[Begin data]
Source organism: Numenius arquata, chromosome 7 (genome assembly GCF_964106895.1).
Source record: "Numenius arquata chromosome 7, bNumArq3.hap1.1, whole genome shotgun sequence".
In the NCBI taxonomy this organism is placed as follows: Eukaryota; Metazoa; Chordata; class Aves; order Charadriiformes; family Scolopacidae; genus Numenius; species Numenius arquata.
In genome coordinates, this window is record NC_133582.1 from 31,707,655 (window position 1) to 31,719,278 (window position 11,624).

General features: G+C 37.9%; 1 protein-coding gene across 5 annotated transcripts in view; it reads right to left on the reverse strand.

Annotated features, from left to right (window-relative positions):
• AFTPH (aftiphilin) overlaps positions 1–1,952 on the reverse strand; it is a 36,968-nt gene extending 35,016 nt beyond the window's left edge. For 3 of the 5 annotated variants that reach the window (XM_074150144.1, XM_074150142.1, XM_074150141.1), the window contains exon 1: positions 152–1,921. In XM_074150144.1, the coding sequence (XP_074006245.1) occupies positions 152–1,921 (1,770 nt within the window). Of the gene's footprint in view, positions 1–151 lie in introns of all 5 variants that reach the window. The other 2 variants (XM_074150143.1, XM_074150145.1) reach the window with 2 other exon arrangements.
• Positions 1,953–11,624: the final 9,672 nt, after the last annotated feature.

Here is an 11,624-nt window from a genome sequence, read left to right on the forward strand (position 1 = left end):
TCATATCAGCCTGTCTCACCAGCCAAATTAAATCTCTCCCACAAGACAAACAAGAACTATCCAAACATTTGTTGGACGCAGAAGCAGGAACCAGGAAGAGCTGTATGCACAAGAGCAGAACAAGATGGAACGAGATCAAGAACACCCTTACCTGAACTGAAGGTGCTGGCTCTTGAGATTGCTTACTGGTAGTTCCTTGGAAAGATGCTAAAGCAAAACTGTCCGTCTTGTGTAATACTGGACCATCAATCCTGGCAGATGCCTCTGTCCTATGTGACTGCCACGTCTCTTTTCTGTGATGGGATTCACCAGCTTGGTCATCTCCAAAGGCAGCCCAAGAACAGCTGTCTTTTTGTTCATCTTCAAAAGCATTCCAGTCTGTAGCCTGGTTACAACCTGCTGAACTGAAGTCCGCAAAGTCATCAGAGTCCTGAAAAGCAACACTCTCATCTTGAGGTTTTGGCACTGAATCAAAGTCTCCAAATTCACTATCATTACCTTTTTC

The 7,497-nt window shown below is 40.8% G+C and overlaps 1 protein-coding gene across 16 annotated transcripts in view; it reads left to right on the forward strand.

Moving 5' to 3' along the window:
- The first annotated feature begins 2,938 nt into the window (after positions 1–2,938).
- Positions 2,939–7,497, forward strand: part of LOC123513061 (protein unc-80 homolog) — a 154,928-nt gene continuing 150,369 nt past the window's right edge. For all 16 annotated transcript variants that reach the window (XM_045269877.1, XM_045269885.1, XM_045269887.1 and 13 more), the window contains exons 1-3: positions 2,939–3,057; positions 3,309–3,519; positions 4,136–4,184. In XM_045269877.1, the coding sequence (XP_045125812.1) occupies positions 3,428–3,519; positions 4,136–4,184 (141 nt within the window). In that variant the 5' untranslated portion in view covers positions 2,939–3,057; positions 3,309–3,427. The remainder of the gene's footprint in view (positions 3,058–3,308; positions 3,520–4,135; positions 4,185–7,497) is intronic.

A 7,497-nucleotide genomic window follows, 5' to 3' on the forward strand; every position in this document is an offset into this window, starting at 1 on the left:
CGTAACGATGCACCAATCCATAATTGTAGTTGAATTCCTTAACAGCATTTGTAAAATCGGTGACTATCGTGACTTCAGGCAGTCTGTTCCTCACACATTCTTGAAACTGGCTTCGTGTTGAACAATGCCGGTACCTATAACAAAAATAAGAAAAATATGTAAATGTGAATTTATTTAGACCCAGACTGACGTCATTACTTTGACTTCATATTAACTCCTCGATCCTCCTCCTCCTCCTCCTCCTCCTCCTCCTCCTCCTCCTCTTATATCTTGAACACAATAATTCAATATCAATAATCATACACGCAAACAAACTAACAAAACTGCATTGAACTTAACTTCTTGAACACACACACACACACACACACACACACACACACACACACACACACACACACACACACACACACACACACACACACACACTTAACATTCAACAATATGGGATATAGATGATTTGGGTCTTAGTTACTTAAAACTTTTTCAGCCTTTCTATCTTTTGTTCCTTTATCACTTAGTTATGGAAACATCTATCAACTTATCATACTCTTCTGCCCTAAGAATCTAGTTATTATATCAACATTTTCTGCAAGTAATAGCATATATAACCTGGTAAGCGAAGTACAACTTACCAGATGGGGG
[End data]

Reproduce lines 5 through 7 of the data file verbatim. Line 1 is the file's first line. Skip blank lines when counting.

General features: G+C 37.9%; 1 protein-coding gene across 5 annotated transcripts in view; it reads right to left on the reverse strand.

Annotated features, from left to right (window-relative positions):
• AFTPH (aftiphilin) overlaps positions 1–1,952 on the reverse strand; it is a 36,968-nt gene extending 35,016 nt beyond the window's left edge. For 3 of the 5 annotated variants that reach the window (XM_074150144.1, XM_074150142.1, XM_074150141.1), the window contains exon 1: positions 152–1,921. In XM_074150144.1, the coding sequence (XP_074006245.1) occupies positions 152–1,921 (1,770 nt within the window). Of the gene's footprint in view, positions 1–151 lie in introns of all 5 variants that reach the window. The other 2 variants (XM_074150143.1, XM_074150145.1) reach the window with 2 other exon arrangements.